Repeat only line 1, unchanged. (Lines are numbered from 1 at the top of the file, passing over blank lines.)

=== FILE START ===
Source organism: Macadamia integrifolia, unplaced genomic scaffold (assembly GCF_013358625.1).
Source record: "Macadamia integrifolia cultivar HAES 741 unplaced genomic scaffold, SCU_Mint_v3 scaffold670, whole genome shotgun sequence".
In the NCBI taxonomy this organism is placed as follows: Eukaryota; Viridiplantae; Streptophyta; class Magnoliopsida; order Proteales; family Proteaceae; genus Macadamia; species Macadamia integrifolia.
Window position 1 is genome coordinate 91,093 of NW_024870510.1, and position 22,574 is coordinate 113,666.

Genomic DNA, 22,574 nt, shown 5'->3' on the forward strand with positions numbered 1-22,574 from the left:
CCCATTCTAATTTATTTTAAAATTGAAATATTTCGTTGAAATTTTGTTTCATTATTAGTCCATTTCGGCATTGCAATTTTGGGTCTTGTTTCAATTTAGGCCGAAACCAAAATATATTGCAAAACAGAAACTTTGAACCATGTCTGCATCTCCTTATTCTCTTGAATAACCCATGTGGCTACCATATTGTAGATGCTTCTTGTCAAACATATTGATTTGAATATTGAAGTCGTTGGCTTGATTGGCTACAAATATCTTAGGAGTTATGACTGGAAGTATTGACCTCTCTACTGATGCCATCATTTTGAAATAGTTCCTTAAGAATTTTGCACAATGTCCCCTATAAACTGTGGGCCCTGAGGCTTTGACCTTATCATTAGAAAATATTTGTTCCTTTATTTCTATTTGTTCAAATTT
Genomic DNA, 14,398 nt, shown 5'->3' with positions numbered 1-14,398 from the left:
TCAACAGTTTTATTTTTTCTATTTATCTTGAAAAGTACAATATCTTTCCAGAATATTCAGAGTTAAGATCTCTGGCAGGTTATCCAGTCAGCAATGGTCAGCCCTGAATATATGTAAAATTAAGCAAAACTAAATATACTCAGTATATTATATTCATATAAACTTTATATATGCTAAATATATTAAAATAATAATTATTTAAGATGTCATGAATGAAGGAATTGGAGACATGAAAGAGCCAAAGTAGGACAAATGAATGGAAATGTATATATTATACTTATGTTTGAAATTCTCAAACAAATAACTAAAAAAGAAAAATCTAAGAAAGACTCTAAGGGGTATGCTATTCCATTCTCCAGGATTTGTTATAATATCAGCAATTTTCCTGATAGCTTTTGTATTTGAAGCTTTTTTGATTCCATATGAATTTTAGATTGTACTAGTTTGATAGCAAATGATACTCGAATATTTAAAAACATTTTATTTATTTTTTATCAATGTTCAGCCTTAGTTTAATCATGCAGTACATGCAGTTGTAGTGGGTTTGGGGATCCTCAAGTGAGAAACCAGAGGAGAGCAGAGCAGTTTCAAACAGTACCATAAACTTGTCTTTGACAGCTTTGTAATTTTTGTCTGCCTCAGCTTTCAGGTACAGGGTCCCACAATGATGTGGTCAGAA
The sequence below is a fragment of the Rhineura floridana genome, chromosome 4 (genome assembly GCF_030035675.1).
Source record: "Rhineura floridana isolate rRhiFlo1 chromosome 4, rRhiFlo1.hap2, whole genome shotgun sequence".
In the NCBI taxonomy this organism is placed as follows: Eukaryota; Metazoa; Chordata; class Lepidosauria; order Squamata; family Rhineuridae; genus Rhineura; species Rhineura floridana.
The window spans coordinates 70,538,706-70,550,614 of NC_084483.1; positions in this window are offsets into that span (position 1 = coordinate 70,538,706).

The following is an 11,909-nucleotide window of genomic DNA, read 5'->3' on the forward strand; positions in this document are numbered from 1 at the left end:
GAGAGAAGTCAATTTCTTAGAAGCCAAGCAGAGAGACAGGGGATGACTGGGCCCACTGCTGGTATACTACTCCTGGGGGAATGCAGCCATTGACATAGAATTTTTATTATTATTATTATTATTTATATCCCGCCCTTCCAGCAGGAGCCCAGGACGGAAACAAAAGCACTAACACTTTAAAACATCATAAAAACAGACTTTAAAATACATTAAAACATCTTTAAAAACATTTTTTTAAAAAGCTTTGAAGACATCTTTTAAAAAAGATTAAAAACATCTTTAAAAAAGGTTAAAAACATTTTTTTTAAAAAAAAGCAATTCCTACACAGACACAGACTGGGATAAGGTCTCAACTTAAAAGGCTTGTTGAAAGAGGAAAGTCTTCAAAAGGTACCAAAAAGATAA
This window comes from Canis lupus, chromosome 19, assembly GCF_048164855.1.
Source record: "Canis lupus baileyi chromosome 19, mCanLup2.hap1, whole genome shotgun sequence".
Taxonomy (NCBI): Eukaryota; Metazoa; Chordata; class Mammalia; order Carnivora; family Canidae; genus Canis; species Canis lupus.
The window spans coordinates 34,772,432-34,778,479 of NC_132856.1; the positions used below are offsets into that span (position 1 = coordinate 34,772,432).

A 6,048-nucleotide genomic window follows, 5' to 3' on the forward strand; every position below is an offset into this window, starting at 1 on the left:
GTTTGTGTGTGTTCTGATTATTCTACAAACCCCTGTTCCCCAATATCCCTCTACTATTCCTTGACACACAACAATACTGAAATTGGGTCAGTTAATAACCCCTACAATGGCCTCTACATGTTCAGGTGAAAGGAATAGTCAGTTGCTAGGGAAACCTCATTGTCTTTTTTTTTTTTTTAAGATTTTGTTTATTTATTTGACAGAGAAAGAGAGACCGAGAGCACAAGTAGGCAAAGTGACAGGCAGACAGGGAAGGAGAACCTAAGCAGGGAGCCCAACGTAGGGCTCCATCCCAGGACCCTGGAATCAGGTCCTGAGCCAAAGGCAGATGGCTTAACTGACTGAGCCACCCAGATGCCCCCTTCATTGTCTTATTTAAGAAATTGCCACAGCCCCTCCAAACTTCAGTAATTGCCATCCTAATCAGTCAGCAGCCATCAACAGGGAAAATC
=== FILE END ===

Source organism: Macadamia integrifolia, unplaced genomic scaffold (assembly GCF_013358625.1).